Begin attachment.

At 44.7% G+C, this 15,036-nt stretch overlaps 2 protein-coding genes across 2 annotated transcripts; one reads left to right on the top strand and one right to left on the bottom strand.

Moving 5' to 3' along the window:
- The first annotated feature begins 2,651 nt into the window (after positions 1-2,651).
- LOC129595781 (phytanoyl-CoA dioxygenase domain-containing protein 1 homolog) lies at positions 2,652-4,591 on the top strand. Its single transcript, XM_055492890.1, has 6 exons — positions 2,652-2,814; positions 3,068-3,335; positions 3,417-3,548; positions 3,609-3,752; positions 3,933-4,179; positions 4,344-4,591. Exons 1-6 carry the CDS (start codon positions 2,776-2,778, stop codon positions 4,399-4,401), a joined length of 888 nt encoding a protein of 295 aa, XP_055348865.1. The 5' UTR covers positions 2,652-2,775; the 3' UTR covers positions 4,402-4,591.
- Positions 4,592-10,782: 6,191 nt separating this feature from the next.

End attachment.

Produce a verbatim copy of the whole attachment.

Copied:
At 44.7% G+C, this 15,036-nt stretch overlaps 2 protein-coding genes across 2 annotated transcripts; one reads left to right on the top strand and one right to left on the bottom strand.

Moving 5' to 3' along the window:
- The first annotated feature begins 2,651 nt into the window (after positions 1-2,651).
- LOC129595781 (phytanoyl-CoA dioxygenase domain-containing protein 1 homolog) lies at positions 2,652-4,591 on the top strand. Its single transcript, XM_055492890.1, has 6 exons — positions 2,652-2,814; positions 3,068-3,335; positions 3,417-3,548; positions 3,609-3,752; positions 3,933-4,179; positions 4,344-4,591. Exons 1-6 carry the CDS (start codon positions 2,776-2,778, stop codon positions 4,399-4,401), a joined length of 888 nt encoding a protein of 295 aa, XP_055348865.1. The 5' UTR covers positions 2,652-2,775; the 3' UTR covers positions 4,402-4,591.
- Positions 4,592-10,782: 6,191 nt separating this feature from the next.